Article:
Fried Green Tomatoes – Southwestern Style

The tomatoes of summer do not appreciate the frosts of fall. If you have to harvest your tomatoes before they are ripe – here is one way to use them, shared by Savorist Monica King.

My Green Tomato Roots

Many of us are Southwest at heart but arrived here from other parts of the country, or even the world. Personally, I – Monica King – dug my feet into the caliche almost thirty years ago.

I was born in the south and enjoyed life as a migratory beekeeper’s daughter, thus I have been lucky to enjoy cuisine from many areas with different ethnic backgrounds. Fried green tomatoes has been one of my go-to southern favorites – or so I thought.

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I had friends visiting from Missouri, and as I started to make some fried green tomatoes they said, “No way can you out-do our Missouri Fried Green Tomatoes! We invented them!” I grabbed my heart! What?! No – this is a Southern dish! Could I have been wrong all these years?

Origins of Fried Green Tomatoes

Digging into the past is what I do (more about The Prehistoric Collector here). The upshot is that – sadly, yes – fried green tomatoes are NOT Southern! Apparently the first recipes for fried green tomatoes are in 19th century Northeastern and Midwestern cookbooks! Such as the 1877 Buckeye Cookbook (Ohio) and the 1873 Presbyterian Cookbook. A recipe is also found in the 1919 International Jewish CookbookThe first Southern mention of fried green tomatoes was not until the 1940’s! The recipe was dug up in a 1944 Alabama newspaper! The movie Fried Green Tomatoes was famous for them at their Whistle Stop Cafe – but when you come right down to it, there is no documentation of this dish originating in the South.

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Years of Variations on a Theme

I sampled fried green tomatoes from many families, including Mom’s version, and from cookbooks. Whenever I would taste something different, I’d get excited, “Oh! You used that in there!” Over time my recipe has turned into a hodge podge of this and that, and it may even change in the future. Perhaps you have your own twist to suggest? (Please share below under comments!)

I found that the Pennsylvania Dutch used flour, cornmeal is a more recent Southern twist, and using breadcrumbs was an idea from my mom. All I can tell you with certainly is that making any fried green tomatoes recipe is – in my opinion – one of the best and easiest ways of using up green tomatoes picked when freezing temperatures hit…….but then I am also one that cannot resist the first green tomato off a new years planting. I guess I just love fried green tomatoes that much.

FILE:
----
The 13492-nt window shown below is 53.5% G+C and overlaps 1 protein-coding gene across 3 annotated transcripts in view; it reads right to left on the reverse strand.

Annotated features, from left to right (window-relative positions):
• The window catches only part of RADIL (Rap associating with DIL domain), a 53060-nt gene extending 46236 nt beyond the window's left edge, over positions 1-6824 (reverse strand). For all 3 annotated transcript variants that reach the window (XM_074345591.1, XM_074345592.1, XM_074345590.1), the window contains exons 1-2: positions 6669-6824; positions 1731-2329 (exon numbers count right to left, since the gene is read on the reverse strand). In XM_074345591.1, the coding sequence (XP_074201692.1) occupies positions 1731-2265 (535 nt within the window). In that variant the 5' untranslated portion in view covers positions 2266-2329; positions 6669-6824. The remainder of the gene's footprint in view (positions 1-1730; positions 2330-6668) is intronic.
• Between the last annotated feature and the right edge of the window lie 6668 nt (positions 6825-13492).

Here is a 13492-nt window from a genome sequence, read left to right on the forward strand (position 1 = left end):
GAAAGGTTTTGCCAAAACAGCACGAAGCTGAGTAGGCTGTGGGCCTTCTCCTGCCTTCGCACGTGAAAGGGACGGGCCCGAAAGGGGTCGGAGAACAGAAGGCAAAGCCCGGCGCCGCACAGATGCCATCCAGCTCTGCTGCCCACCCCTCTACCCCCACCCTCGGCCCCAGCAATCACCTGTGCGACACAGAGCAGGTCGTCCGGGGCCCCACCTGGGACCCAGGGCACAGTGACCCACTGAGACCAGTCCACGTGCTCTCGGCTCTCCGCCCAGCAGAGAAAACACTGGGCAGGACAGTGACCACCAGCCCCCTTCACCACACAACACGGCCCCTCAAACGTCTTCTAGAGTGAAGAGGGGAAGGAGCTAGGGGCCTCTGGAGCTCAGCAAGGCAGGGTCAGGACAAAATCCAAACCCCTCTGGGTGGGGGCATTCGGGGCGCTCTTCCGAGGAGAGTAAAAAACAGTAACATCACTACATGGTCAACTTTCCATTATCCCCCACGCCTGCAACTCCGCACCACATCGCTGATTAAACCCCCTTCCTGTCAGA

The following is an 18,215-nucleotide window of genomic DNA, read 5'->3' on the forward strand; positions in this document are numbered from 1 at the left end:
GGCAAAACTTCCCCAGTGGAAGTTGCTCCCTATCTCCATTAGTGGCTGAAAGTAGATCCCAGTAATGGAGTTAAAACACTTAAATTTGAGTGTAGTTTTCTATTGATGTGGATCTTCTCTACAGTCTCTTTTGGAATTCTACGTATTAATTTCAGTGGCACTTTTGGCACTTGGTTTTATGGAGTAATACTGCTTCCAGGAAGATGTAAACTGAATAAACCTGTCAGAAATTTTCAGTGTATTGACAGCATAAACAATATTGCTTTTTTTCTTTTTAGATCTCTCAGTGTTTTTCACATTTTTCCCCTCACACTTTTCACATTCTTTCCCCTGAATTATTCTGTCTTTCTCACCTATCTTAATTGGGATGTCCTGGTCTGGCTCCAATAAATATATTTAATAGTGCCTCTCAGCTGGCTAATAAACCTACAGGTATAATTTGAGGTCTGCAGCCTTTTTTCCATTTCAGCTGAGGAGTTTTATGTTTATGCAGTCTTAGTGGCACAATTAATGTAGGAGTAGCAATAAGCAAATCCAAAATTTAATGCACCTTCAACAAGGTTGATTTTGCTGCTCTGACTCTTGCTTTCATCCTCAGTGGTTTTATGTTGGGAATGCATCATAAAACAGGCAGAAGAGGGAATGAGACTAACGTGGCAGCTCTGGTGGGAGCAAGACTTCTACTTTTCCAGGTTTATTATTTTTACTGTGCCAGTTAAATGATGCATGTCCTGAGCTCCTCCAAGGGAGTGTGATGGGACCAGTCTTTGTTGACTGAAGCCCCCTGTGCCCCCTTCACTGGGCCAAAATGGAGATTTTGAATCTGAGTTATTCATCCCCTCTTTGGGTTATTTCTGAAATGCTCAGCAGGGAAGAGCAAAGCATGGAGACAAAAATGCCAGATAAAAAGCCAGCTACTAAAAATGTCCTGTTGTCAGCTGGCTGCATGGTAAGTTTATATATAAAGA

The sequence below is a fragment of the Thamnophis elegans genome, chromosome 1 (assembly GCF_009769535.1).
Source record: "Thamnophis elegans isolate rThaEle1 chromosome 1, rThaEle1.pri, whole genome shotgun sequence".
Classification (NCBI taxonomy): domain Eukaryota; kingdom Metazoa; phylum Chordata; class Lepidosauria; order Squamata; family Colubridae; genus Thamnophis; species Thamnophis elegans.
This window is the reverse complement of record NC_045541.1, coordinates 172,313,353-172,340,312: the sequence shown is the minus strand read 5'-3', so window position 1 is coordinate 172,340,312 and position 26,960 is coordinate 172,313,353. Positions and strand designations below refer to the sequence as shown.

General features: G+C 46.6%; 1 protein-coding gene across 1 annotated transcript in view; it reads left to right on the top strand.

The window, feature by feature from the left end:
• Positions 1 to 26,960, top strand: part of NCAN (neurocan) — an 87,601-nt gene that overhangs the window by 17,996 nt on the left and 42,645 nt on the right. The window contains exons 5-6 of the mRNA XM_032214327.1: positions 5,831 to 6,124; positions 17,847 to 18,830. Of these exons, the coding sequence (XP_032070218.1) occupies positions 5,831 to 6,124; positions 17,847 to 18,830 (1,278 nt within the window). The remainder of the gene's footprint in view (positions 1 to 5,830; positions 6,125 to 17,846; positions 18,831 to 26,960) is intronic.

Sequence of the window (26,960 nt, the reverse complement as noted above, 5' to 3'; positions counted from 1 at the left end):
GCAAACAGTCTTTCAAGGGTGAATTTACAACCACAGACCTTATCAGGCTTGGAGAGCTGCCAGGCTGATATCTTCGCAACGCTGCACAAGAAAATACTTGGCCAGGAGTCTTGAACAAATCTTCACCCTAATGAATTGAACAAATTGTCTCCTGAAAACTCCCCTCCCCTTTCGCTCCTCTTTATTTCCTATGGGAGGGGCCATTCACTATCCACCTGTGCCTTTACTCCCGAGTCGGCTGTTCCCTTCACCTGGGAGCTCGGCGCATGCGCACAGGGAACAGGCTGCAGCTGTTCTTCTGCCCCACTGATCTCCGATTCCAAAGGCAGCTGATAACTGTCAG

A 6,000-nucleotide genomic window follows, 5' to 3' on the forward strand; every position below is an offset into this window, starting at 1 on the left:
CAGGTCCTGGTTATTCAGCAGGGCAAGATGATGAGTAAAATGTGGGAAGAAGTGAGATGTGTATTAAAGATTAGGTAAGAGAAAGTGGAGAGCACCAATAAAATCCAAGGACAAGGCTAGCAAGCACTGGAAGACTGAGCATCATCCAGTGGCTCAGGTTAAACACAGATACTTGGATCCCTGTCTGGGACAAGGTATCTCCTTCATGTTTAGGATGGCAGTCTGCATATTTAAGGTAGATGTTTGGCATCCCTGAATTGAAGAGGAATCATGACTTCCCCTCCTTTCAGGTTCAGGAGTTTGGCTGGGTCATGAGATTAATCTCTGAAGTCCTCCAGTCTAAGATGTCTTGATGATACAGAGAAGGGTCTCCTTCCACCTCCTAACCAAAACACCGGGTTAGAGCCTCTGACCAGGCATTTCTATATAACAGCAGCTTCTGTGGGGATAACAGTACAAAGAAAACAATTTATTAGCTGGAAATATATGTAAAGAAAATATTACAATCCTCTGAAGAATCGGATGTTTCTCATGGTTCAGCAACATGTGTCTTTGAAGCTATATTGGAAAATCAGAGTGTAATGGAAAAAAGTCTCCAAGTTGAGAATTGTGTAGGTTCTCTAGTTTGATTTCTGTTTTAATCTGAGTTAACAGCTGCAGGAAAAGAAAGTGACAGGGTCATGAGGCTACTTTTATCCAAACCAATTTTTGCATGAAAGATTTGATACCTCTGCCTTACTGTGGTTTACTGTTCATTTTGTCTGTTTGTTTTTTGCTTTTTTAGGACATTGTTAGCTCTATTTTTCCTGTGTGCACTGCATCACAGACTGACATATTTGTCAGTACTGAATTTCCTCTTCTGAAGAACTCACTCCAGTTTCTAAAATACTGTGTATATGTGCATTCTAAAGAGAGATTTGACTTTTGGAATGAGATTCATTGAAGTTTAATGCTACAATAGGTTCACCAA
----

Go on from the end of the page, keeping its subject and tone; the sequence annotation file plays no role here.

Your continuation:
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If you have never tried them I encourage you to do so. I cheated with this version and used Italian seasoned bread crumbs but add a few other ingredients as I like the heat of the red pepper flakes merging with the twang of the green tomato. The cornmeal gives them a lovely crunch. My husband unfortunately does not share my same love for the dish as I – so I tend to make small batches just for myself to savor as a snack.

Fried Green Tomatoes – Southwestern Style

Makes about 4 medium sized tomatoes

1/3 cup yellow or blue cornmeal
1/3 cup wheat flour 
1/3 cut Italian-style bread crumbs
1/2 teaspoon garlic salt
1/2 teaspoon red pepper flakes
1/4 teaspoon black pepper
1 egg 
oil for frying

Mix all the dry ingredients together in one bowl, set aside.

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In a separate bowl, scramble the egg (or eggs depending on how many tomatoes you are using), set aside.

Slice the tomatoes into 1/4″ thicknesses.

Heat enough oil to coat a frying pan, I use avocado oil.

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Dip each tomato slice first in egg, then in the dry ingredients, coating completely.

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Gently lay into the hot oil.

savor-green-tomatoesTurn when golden.

Blot off excess oil on paper towels when done.

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Enjoy!

The editor notes – These do need to cool off just a tad before eating. Hot oil is HOT!

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* Come visit with us!

Savorists Monica and Jacqueline are out and about this Autumn – speaking, selling our books, honey, and more – and offering a wide variety of courses – some of these classes are free! Be sure to sign up for our newsletter for a look ahead.

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The authors of this website have researched the edibility of the materials we discuss.  However, humans vary in their ability to tolerate different foods, drinks, and herbs. Individuals consuming flowers, plants, animals, or derivatives mentioned on this site do so entirely at their own risk. The authors on this site cannot be held responsible for any adverse reaction. In case of doubt please consult your medical practitioner.

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